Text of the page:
I remember the thrill of being a teenager and having my first job. I loved being able to spend money on clothes, food and whatever else my heart desired. Unfortunately my heart desired lots of things and I never saved any money! This is something that I have always struggled with. Now that I have 2 teen daughters, I’m hoping to impart some saving and budgeting wisdom to them so they don’t have this same struggle as they get older.
Budgeting is something everyone should learn when they reach an age where they can understand the concept of money. It is very easy to spend more money than planned if there is no budget in place. By teaching your teen the concepts of budgeting, you will help them to learn how to avoid overspending and how to make their money stretch. Both of these are valuable lessons that will come in handy during adulthood.
The first lesson in budgeting is to teach your teen how to document both income and expenses. If you have a household budget, share it with your kids. Be specific about where your money goes. Not only will this help them understand all that they need to think about and plan for as they get older, but it will also help them to realize that money is finite…not infinite as they so often seem to think. Also, make sure that they understand that necessary expenses such as mortgages or rent, food, utilities and car insurance get priority over the newest gadget on the market. Once the necessary expenses have been taken care of, a stipend of the balance can be put into a savings account for a rainy day and then the wants can be addressed. Better yet, teach them to save before spending. If your teenager is looking for ways to make money, make sure to check out these Creative Jobs for Teens.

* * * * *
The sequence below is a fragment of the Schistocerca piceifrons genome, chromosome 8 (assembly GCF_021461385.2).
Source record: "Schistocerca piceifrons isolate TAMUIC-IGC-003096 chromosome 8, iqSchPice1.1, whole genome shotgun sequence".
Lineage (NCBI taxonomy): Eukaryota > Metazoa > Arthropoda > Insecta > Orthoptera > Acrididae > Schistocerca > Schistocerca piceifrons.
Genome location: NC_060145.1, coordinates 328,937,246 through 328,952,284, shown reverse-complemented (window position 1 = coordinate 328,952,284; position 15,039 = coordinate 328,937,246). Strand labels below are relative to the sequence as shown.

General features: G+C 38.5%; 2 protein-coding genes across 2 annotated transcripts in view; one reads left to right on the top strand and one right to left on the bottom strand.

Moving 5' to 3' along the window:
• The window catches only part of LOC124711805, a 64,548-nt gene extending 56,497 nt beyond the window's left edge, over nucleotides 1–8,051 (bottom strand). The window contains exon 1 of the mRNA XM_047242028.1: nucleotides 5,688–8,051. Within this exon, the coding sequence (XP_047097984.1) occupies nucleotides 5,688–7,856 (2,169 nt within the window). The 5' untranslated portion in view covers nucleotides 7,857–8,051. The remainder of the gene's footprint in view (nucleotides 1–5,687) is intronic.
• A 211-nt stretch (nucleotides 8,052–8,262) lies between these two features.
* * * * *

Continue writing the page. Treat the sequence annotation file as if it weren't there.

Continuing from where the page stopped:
My oldest daughter is using the 52 Week Savings Challenge. She uses the printable to check off her contributions each week. If that’s a little too ambitious for your teen, consider the 365 Day Saving Challenge! Both of these are printables and are a fun way to track progress.
If you fall into the category of living paycheck to paycheck, like many Americans do, this is a good time to teach your teen how to make your money stretch. Tips such as using coupons to cut the costs of food and clothing, or buying second-hand items, go a long way in establishing healthy spending habits in your teens. These habits will carry over into adulthood if taught properly.
Teaching your teens about credit is also extremely important. Credit is valuable and most people do not realize how valuable it truly is until it is tarnished. Avoid credit cards as they tend to have very high interest rates, even if the minimum payment is low. Be sure to teach your teen that it takes years to build up good credit and only a few months to destroy it completely. Without credit it can be hard to rent an apartment, buy a car or a house. Teach your teen two valuable credit lessons: use credit only when necessary and do not extend yourself beyond what you can afford to pay. These two lessons in themselves will create a good credit history for your teenager leading the way into adulthood.
Teaching your teen how to budget and manage money properly does not have to be a nail-biting experience. If you find that your own budgeting technique could use a bit of work, why not share that experience with your teen? It is beneficial for your teen to learn from your struggles before they experience their own. Most of all, budgeting and being responsible with money is a life lesson that typically gets carried through to adulthood and your teen needs all the help they can get.